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Rheb's Role In Cancer

Date:
August 20, 2008
Source:
Cold Spring Harbor Laboratory
Summary:
Two independent papers identify the Rheb GTPase as a novel oncogene and a promising new chemotherapeutic target.

Two independent papers in the August 15th issue of Genes & Development identify the Rheb GTPase as a novel oncogene and a promising new chemotherapeutic target.

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The first paper, from Dr. Pier Paolo Pandolfi (BIDMC and Harvard Medical School) and colleagues, demonstrates that the Ras-like small GTPase, Rheb, is directly involved in prostate tumorigenesis.

Through the overexpression of Rheb specifically in prostate tissue of live mice, the researchers were able to show that increased Rheb signaling activity is sufficient to induce low-grade prostate neoplasias. Furthermore, in combination with decreased PTEN activity, Rheb overexpression can stimulate aggressive prostate tumor formation.

"The identification of Rheb as a gene involved in the pathogenesis of cancer opens new avenues for the development of anti-cancer therapies, as Rheb is an inherently 'druggable' target. Indeed, we are already testing such drugs alone, and in combination with other chemotherapeutics in faithful animal models," explains Dr. Pandolfi.

In the accompanying paper, Dr. Hans-Guido Wendel (Memorial Sloan Kettering Cancer Center) and colleagues present evidence that Rheb can also function as an oncogene in lymphomagenesis.

Using an experimental animal model of human lymphoma, the researchers demonstrated that Rheb overexpression contributes to lymphoma formation. They also pinpointed Rheb overexpression as a naturally occurring genetic mutation in human patient-derived lymphoma tumor samples. In addition, Dr. Wendel and colleagues found that the targeted inhibition of Rheb can effectively counteract tumor progression in lymphomas with this unique genetic signature.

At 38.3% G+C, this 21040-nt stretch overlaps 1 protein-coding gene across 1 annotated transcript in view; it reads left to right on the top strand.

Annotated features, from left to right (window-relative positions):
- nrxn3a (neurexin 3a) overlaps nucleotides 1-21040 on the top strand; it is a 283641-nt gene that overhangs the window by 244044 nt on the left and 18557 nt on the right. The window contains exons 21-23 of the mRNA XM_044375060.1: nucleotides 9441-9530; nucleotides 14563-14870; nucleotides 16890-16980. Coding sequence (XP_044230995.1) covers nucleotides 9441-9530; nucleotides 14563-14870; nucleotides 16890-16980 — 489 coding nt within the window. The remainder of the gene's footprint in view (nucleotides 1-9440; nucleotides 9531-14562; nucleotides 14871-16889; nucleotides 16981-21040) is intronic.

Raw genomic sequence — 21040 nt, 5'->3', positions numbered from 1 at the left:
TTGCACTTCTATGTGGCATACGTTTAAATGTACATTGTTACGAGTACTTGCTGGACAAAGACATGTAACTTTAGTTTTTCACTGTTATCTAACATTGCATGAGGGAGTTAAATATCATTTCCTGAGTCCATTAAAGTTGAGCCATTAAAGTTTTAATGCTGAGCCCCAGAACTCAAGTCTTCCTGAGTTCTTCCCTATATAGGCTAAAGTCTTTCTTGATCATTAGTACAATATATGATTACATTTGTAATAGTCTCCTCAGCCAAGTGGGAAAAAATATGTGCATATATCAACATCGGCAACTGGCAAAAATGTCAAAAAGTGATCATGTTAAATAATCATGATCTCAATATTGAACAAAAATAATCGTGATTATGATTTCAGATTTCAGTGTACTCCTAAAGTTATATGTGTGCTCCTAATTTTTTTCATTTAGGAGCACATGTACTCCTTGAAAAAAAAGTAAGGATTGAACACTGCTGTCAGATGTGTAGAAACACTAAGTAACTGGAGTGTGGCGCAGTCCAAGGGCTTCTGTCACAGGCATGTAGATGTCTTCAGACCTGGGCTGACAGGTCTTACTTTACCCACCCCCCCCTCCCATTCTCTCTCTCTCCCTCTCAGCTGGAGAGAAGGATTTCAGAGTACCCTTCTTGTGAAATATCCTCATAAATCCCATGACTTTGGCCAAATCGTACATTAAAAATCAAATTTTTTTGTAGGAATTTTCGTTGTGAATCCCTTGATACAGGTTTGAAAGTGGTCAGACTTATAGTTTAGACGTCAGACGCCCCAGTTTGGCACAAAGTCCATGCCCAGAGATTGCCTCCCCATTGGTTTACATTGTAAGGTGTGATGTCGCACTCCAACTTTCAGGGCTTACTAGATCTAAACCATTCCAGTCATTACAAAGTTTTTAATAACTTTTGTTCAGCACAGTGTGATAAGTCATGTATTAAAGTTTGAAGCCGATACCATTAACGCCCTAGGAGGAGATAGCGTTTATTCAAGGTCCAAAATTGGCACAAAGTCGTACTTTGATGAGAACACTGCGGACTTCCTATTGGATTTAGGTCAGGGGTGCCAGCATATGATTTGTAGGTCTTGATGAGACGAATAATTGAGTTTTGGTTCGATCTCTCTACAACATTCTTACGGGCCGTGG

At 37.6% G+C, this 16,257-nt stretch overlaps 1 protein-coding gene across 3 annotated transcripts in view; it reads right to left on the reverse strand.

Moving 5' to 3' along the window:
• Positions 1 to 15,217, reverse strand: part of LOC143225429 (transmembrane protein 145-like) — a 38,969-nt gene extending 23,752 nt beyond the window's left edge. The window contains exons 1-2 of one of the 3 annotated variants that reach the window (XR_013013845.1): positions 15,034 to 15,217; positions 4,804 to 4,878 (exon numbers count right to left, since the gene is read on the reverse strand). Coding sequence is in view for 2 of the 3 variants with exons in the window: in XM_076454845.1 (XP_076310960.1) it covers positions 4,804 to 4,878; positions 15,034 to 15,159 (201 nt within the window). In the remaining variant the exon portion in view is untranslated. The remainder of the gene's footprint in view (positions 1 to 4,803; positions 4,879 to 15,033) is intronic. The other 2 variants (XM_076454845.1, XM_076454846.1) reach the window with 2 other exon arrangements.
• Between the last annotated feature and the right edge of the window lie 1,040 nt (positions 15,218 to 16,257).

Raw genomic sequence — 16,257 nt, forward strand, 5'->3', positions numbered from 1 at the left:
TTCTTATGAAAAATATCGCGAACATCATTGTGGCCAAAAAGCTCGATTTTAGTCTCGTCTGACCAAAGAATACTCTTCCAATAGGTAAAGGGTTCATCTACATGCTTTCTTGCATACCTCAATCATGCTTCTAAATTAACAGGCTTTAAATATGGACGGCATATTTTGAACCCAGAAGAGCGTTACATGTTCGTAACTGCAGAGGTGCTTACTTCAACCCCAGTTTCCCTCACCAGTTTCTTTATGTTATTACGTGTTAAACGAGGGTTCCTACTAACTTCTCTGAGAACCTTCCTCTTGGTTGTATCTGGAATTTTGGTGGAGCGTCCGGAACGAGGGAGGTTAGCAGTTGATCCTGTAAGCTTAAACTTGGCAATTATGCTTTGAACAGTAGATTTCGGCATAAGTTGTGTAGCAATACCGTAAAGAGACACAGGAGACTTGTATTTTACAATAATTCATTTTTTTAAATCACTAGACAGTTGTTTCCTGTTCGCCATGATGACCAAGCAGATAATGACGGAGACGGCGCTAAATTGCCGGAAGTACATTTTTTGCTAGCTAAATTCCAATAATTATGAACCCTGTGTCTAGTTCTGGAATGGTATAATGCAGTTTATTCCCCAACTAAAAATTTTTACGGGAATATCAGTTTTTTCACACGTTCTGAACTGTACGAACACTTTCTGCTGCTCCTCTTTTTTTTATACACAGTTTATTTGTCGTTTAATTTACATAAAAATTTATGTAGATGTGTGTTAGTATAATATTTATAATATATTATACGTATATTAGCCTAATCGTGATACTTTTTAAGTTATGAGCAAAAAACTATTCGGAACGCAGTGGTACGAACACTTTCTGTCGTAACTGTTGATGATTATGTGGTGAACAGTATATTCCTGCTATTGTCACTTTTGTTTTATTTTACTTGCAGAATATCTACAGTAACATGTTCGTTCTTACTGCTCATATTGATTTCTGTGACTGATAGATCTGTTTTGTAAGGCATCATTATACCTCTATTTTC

Dr. Wendel emphasizes that "The key clinical implication is that Rheb levels in tumor tissue could indicate patients that will benefit from relatively non-toxic therapies with targeted drugs like rapamyicn or inhibitors of the farnesyltransferase enzyme."


Story Source:

The above story is based on materials provided by Cold Spring Harbor Laboratory. Note: Materials may be edited for content and length.


Journal References:

  1. Nardella et al. Aberrant Rheb-mediated mTORC1 activation and Pten haploinsufficiency are cooperative oncogenic events. Genes & Development, 2008; 22 (16): 2172 DOI: 10.1101/gad.1699608
  2. Mavrakis et al. Tumorigenic activity and therapeutic inhibition of Rheb GTPase. Genes & Development, 2008; 22 (16): 2178 DOI: 10.1101/gad.1690808

Cite This Page:

Cold Spring Harbor Laboratory. "Rheb's Role In Cancer." ScienceDaily. ScienceDaily, 20 August 2008. <www.sciencedaily.com/releases/2008/08/080814171122.htm>.
Cold Spring Harbor Laboratory. (2008, August 20). Rheb's Role In Cancer. ScienceDaily. Retrieved January 31, 2015 from www.sciencedaily.com/releases/2008/08/080814171122.htm
Cold Spring Harbor Laboratory. "Rheb's Role In Cancer." ScienceDaily. www.sciencedaily.com/releases/2008/08/080814171122.htm (accessed January 31, 2015).

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